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Obama’s open hostility toward Netanyahu and his disproportionate reaction to the unintentional slight delivered to Biden are important, and deadly serious, because there is no doubt they were authentic expressions of real emotion. We’ve seen Obama be a little churlish and somewhat peevish, but rarely more openly negative than that. Nothing in the course of his presidency has made him angry, so far as we know, in the way that Israel and Netanyahu have made him angry. Not Iran’s defiance and game-playing. Not the supposed chicanery of Wall Street and the monstrous insurance companies that have served as his populist targets. Not even Rush Limbaugh. –“Mr President: Your Animus is Showing,” John Podhoretz, Commentary
A Belarusian started out sane, just sitting there. Every 30 seconds a pitiless stream of water came out from a ceiling shower in the center of the sauna and splashed on the molten-hot rocks, creating a 100% humidity level in the room that would melt gold. About two minutes in our man started rocking a little. At three his eyes started blinking oddly. At four he began twitching. At five his eyes got huge. At six he started swallowing each breath like a gulp of scorching soup. Then he started glancing around wildly, as if to say to the others, Are you mad? Don’t you see what’s happening? They’ve locked us in a Crock-Pot! He started wiping his eyes and mouth. He moved his hands out toward his thighs to rub them, then realized that’s not allowed and did so anyway, crazily, as though he were covered in lice. The judges flagged him once, then twice. Then he lurched for the door, and he was out. Sanity and cool air whooshed back into his brain, and suddenly he was normal and smiling again. –“Sports From Hell,” Rick Reilly, ESPN
Not long after Jones’ conviction, a new mitochondrial-DNA test came into use that could have identified the hair with far more certainty than that microscope analysis — a technique that remains largely unchanged since it was first used in 1861. But Jones’ appeals to have the hair tested were denied, as was a last-minute petition to then Governor George W. Bush for a stay of execution. Bush had postponed other executions to wait for new DNA tests, but Jones had spectacularly bad timing. His petition came in the middle of the Florida recount fight after the 2000 presidential election. Bush’s legal team sent him a brief on the case, but it neglected to even mention the possibility of a new DNA test, and Jones became the 152nd — and final — inmate executed during Bush’s tenure. –“In Texas, Seeking the Truth About an Executed Man,” Nathan Thornburgh, Time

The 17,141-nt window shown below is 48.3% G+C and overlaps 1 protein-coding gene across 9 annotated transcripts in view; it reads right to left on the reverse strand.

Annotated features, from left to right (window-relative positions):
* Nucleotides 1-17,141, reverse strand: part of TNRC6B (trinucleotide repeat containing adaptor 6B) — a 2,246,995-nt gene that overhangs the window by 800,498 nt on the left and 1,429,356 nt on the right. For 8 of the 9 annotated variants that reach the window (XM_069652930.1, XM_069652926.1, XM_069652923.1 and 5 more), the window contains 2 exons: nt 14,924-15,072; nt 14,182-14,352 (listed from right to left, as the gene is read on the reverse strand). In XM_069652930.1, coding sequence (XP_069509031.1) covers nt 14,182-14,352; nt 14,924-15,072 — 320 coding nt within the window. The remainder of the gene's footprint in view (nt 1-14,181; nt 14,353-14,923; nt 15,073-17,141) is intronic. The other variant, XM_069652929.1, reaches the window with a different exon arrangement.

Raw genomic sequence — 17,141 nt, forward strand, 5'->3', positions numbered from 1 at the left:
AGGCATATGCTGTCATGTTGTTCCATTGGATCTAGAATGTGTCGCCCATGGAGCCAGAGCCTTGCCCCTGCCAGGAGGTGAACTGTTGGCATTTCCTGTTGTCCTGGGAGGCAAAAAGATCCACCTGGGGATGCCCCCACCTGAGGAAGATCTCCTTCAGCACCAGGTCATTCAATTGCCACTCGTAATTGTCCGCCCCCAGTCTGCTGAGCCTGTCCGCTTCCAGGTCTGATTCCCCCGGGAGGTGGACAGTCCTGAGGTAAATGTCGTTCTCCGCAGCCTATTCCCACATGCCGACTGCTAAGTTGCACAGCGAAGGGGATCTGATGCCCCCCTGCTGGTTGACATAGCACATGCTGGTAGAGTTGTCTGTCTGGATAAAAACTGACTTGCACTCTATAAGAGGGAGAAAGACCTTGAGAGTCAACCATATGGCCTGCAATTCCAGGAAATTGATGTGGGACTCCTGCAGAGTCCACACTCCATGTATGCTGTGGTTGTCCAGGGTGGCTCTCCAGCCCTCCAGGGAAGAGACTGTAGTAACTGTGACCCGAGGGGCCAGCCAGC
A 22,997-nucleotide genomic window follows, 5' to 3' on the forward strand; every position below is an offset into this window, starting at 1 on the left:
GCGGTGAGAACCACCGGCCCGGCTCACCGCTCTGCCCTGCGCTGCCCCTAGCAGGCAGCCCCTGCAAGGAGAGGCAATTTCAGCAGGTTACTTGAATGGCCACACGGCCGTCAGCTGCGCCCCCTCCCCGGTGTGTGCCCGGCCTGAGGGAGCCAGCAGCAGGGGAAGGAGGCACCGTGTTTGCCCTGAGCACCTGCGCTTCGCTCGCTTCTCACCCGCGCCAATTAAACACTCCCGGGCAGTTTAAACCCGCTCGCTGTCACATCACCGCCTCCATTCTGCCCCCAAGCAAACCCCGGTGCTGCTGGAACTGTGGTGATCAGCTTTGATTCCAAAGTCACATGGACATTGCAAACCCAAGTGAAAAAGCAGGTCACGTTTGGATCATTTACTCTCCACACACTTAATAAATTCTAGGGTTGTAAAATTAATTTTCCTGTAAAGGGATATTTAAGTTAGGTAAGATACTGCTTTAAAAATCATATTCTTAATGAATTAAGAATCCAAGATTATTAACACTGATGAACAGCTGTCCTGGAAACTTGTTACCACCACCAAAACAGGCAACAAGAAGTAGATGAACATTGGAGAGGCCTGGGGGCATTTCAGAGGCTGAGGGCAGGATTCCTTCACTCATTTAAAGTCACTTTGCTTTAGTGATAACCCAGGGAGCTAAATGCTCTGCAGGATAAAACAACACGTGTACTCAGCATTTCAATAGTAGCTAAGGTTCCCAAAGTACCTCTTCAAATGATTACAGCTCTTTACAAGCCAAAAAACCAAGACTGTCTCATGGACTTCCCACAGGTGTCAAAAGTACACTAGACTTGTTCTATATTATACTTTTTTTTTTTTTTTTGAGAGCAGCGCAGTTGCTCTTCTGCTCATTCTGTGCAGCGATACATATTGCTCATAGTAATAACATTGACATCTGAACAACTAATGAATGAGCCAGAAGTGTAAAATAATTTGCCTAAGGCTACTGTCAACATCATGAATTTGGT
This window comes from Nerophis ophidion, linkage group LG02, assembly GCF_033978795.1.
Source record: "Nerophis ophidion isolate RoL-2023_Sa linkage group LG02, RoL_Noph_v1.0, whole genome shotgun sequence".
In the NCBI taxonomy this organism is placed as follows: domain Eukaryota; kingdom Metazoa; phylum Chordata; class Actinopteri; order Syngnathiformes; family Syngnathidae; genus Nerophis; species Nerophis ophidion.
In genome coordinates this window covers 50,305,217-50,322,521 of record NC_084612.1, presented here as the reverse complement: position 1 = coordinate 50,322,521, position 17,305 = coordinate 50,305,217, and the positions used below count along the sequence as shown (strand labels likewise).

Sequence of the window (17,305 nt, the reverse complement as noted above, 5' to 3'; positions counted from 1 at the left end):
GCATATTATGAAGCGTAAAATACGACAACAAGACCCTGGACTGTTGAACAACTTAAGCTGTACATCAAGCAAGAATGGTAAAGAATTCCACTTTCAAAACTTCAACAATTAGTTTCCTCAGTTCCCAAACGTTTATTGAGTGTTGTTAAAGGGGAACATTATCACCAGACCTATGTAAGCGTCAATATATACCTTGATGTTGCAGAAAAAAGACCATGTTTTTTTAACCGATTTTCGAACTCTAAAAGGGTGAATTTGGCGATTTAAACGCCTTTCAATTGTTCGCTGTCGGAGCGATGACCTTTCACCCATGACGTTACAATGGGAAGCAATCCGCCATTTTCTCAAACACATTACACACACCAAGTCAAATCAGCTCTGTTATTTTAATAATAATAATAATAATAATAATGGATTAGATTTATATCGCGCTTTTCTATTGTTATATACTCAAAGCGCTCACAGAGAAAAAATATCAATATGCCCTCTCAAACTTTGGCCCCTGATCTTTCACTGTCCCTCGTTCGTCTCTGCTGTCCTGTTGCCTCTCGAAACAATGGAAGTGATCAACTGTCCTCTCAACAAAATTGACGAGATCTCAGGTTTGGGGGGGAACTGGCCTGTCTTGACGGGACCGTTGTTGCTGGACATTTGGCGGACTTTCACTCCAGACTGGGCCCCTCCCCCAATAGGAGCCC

This pop is everything, everywhere, all the time;
Lebanon owns Israel…in global falafel and hummus contests that no one really takes seriously except in the Middle East where it’s like life and death (hold the white sauce, please);
Bourdain and Santayana–like peas and carrots;
for Tolstoy, like Michael Jackson, the children were the future
More from TedRoss:
The new docudrama The People v. O. J. Simpson: American Crime Story (FX) isn’t really about Orenthal James Simpson. It’s about the trials that ran alongside his — those informal, unboundaried, court-of-public-opinion trials in which evidence was heard for and against the murder victims, the defense and the prosecution, the judge, the jury, and the Los Angeles Police Department, to say nothing of white and black America. History has freed us from suspense about Simpson’s verdict, so that the man himself (played here by Cuba Gooding Jr.) is less the tragic hero he seemed in the mid-Nineties than a curiously minor character. He comes to the center of our attention only once, in Episode 2, at the end of the lengthy Ford Bronco chase scene — which in real life was followed by a surreal cavalcade of police cars and media helicopters, as well as an estimated 95 million live viewers — when Simpson repeatedly, and with apparent sincerity, apologizes for taking up so much of so many people’s time. It is an uncannily ordinary moment of social decorum, a sort of could-you-please-pass-the-salt gesture on a sinking Titanic, in which Simpson briefly becomes more than just an archetype.
Amount an auditor estimated last year that Oregon could save each year by feeding prisoners less food:
Kentucky is the saddest state.
An Italian economist was questioned on suspicion of terrorism after a fellow passenger on an American Airlines flight witnessed him writing differential equations on a pad of paper.
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“Matt was happy enough to sustain himself on the detritus of a world he saw as careening toward self-destruction, and equally happy to scam a government he despised. 'I’m glad everyone’s so wasteful,' he told me. 'It supports my lifestyle.'”